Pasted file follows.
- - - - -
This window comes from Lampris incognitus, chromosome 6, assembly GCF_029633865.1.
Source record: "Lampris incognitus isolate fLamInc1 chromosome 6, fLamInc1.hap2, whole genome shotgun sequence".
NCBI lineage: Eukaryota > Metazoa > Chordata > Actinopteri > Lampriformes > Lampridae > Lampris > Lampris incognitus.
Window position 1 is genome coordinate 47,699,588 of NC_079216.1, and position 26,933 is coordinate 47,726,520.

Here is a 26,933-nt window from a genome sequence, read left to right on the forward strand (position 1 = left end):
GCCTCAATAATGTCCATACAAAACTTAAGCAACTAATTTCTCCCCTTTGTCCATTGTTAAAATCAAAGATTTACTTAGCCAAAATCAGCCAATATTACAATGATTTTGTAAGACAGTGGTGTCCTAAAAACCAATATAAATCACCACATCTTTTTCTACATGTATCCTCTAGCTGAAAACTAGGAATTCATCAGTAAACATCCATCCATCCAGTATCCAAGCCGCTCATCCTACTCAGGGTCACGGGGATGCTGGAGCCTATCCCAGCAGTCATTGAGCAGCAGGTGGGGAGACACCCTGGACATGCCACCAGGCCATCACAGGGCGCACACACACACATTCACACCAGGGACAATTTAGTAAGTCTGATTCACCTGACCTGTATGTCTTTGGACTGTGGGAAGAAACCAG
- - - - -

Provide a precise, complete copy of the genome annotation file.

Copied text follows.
This window comes from Lampris incognitus, chromosome 6, assembly GCF_029633865.1.
Source record: "Lampris incognitus isolate fLamInc1 chromosome 6, fLamInc1.hap2, whole genome shotgun sequence".
NCBI lineage: Eukaryota > Metazoa > Chordata > Actinopteri > Lampriformes > Lampridae > Lampris > Lampris incognitus.
Window position 1 is genome coordinate 47,699,588 of NC_079216.1, and position 26,933 is coordinate 47,726,520.

Here is a 26,933-nt window from a genome sequence, read left to right on the forward strand (position 1 = left end):
GCCTCAATAATGTCCATACAAAACTTAAGCAACTAATTTCTCCCCTTTGTCCATTGTTAAAATCAAAGATTTACTTAGCCAAAATCAGCCAATATTACAATGATTTTGTAAGACAGTGGTGTCCTAAAAACCAATATAAATCACCACATCTTTTTCTACATGTATCCTCTAGCTGAAAACTAGGAATTCATCAGTAAACATCCATCCATCCAGTATCCAAGCCGCTCATCCTACTCAGGGTCACGGGGATGCTGGAGCCTATCCCAGCAGTCATTGAGCAGCAGGTGGGGAGACACCCTGGACATGCCACCAGGCCATCACAGGGCGCACACACACACATTCACACCAGGGACAATTTAGTAAGTCTGATTCACCTGACCTGTATGTCTTTGGACTGTGGGAAGAAACCAG